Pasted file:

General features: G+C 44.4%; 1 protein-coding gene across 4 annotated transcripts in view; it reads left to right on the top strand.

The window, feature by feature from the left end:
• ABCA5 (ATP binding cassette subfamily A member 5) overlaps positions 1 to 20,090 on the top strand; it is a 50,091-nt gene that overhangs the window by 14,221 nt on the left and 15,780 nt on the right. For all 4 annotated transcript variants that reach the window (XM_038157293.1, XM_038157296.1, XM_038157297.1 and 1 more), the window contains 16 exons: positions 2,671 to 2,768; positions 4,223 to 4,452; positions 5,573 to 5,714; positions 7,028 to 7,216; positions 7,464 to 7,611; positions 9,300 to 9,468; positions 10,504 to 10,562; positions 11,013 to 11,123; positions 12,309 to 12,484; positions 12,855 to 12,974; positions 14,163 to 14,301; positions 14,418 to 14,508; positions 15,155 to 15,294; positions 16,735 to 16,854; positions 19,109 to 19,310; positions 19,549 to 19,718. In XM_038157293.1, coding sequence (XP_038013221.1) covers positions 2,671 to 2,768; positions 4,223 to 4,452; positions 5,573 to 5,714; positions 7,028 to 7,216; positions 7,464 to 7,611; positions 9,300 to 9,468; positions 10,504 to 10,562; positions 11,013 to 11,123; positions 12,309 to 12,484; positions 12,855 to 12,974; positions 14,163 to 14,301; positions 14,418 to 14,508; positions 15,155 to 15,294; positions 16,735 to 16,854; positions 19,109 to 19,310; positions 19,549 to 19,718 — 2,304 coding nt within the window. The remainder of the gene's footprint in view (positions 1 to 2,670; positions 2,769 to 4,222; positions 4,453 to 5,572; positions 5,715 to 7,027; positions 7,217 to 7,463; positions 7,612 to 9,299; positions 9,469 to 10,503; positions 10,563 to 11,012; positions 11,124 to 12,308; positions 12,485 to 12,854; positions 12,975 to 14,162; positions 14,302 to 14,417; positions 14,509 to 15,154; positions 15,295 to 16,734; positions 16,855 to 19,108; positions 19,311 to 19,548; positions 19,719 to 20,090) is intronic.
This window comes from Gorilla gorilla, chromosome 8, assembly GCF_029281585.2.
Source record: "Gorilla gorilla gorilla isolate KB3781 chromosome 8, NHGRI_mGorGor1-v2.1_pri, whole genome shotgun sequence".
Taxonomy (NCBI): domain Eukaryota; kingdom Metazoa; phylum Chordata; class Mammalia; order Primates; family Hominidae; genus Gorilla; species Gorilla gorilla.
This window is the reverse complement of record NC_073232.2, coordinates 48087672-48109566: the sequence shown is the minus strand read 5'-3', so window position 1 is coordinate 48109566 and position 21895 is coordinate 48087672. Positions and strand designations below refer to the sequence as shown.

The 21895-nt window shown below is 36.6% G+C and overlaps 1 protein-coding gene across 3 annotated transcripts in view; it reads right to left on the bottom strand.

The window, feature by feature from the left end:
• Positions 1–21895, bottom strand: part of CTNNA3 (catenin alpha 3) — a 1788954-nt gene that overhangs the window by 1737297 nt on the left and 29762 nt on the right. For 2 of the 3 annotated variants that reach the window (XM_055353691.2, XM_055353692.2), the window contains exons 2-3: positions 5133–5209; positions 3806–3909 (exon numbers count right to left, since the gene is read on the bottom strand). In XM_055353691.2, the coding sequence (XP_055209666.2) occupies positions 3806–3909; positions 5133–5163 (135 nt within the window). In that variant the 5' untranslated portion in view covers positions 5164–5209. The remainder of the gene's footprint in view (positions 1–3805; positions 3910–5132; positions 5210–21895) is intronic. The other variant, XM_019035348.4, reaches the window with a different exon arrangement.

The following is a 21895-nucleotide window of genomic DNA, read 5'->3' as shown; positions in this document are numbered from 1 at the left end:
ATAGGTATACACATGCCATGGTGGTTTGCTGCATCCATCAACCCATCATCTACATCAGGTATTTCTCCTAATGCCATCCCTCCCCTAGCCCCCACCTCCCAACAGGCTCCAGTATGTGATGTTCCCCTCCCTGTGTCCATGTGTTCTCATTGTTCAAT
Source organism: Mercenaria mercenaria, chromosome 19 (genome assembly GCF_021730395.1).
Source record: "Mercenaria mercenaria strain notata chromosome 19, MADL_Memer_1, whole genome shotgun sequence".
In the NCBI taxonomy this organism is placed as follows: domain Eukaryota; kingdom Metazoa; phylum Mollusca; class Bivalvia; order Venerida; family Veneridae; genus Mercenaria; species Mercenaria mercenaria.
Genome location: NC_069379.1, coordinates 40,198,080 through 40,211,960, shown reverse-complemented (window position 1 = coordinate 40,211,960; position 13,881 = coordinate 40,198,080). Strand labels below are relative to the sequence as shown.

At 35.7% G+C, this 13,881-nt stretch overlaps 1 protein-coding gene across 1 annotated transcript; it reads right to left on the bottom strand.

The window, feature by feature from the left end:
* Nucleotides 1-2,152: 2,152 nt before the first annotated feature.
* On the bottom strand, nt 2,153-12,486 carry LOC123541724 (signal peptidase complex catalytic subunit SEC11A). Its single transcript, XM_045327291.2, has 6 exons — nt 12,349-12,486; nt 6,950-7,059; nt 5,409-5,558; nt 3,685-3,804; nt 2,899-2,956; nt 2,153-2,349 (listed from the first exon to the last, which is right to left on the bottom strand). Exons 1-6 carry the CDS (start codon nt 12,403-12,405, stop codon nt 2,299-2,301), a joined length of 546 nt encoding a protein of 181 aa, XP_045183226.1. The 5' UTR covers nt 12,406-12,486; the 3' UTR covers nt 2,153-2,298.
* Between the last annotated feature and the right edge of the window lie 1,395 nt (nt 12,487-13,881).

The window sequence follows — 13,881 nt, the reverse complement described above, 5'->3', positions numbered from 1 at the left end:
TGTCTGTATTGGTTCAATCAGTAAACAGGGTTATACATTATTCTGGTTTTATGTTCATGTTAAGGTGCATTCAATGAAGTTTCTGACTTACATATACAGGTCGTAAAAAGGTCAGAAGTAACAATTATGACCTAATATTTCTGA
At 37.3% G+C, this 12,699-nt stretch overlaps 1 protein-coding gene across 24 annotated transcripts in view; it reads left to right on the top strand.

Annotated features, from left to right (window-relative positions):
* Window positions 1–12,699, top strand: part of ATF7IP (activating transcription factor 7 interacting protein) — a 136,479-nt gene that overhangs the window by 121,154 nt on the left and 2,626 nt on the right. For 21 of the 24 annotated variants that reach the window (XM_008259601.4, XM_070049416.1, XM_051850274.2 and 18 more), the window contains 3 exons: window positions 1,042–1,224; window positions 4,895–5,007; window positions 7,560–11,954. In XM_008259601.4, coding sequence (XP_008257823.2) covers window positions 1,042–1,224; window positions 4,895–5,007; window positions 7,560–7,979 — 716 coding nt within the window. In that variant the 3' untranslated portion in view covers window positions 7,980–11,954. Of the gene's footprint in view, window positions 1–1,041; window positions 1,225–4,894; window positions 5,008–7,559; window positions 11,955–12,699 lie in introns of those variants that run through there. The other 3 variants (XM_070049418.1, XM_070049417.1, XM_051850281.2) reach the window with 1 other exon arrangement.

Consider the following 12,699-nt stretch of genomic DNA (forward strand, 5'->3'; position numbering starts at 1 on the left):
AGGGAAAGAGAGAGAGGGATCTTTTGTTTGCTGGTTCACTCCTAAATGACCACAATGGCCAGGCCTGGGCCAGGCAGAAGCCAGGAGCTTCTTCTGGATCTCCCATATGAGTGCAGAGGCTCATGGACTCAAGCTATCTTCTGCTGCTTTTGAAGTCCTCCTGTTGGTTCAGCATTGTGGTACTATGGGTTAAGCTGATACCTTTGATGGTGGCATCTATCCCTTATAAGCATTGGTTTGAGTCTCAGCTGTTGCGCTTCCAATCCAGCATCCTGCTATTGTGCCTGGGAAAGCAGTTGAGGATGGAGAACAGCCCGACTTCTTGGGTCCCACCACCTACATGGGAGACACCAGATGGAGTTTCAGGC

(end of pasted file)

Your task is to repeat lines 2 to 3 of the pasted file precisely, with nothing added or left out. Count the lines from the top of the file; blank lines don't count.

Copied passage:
The window, feature by feature from the left end:
• ABCA5 (ATP binding cassette subfamily A member 5) overlaps positions 1 to 20,090 on the top strand; it is a 50,091-nt gene that overhangs the window by 14,221 nt on the left and 15,780 nt on the right. For all 4 annotated transcript variants that reach the window (XM_038157293.1, XM_038157296.1, XM_038157297.1 and 1 more), the window contains 16 exons: positions 2,671 to 2,768; positions 4,223 to 4,452; positions 5,573 to 5,714; positions 7,028 to 7,216; positions 7,464 to 7,611; positions 9,300 to 9,468; positions 10,504 to 10,562; positions 11,013 to 11,123; positions 12,309 to 12,484; positions 12,855 to 12,974; positions 14,163 to 14,301; positions 14,418 to 14,508; positions 15,155 to 15,294; positions 16,735 to 16,854; positions 19,109 to 19,310; positions 19,549 to 19,718. In XM_038157293.1, coding sequence (XP_038013221.1) covers positions 2,671 to 2,768; positions 4,223 to 4,452; positions 5,573 to 5,714; positions 7,028 to 7,216; positions 7,464 to 7,611; positions 9,300 to 9,468; positions 10,504 to 10,562; positions 11,013 to 11,123; positions 12,309 to 12,484; positions 12,855 to 12,974; positions 14,163 to 14,301; positions 14,418 to 14,508; positions 15,155 to 15,294; positions 16,735 to 16,854; positions 19,109 to 19,310; positions 19,549 to 19,718 — 2,304 coding nt within the window. The remainder of the gene's footprint in view (positions 1 to 2,670; positions 2,769 to 4,222; positions 4,453 to 5,572; positions 5,715 to 7,027; positions 7,217 to 7,463; positions 7,612 to 9,299; positions 9,469 to 10,503; positions 10,563 to 11,012; positions 11,124 to 12,308; positions 12,485 to 12,854; positions 12,975 to 14,162; positions 14,302 to 14,417; positions 14,509 to 15,154; positions 15,295 to 16,734; positions 16,855 to 19,108; positions 19,311 to 19,548; positions 19,719 to 20,090) is intronic.